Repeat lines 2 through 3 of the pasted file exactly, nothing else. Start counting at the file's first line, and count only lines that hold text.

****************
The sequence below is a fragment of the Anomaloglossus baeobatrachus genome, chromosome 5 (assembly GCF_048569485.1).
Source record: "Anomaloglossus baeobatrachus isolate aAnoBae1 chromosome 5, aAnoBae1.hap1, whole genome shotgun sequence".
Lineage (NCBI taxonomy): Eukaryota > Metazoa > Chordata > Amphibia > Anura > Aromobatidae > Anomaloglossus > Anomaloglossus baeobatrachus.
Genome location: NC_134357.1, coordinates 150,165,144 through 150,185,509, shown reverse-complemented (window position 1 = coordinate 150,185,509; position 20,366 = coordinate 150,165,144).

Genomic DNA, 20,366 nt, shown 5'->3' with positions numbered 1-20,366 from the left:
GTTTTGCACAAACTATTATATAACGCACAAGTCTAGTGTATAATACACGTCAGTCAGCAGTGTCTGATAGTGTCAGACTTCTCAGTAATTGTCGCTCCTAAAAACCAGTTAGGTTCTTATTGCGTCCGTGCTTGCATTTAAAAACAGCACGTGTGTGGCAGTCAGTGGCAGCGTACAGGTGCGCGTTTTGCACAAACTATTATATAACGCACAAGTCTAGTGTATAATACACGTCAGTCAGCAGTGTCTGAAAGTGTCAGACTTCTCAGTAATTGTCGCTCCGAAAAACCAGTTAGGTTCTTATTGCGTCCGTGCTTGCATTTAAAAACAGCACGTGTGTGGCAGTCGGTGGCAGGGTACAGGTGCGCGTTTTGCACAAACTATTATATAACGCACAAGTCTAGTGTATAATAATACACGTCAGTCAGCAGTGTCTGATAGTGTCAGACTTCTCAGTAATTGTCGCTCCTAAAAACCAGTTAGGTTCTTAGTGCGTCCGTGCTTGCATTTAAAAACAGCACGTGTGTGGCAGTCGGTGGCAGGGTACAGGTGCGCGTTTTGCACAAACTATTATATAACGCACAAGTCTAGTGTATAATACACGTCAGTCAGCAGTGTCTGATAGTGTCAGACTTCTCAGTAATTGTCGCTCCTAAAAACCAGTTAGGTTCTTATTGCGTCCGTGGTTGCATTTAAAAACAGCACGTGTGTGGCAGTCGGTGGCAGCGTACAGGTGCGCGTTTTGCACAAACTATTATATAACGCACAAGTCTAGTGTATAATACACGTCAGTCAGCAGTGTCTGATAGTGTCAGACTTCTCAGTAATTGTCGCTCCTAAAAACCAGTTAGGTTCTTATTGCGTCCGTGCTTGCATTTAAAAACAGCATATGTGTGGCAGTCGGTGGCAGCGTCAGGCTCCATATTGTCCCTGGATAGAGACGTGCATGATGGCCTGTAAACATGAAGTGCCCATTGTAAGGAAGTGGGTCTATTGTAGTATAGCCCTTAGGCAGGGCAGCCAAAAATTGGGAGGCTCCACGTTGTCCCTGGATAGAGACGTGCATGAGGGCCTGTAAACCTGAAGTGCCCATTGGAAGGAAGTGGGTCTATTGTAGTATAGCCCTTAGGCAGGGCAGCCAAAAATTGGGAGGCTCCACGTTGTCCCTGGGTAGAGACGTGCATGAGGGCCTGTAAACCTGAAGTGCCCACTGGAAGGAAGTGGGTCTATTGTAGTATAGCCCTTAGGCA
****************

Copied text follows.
Source record: "Anomaloglossus baeobatrachus isolate aAnoBae1 chromosome 5, aAnoBae1.hap1, whole genome shotgun sequence".
Lineage (NCBI taxonomy): Eukaryota > Metazoa > Chordata > Amphibia > Anura > Aromobatidae > Anomaloglossus > Anomaloglossus baeobatrachus.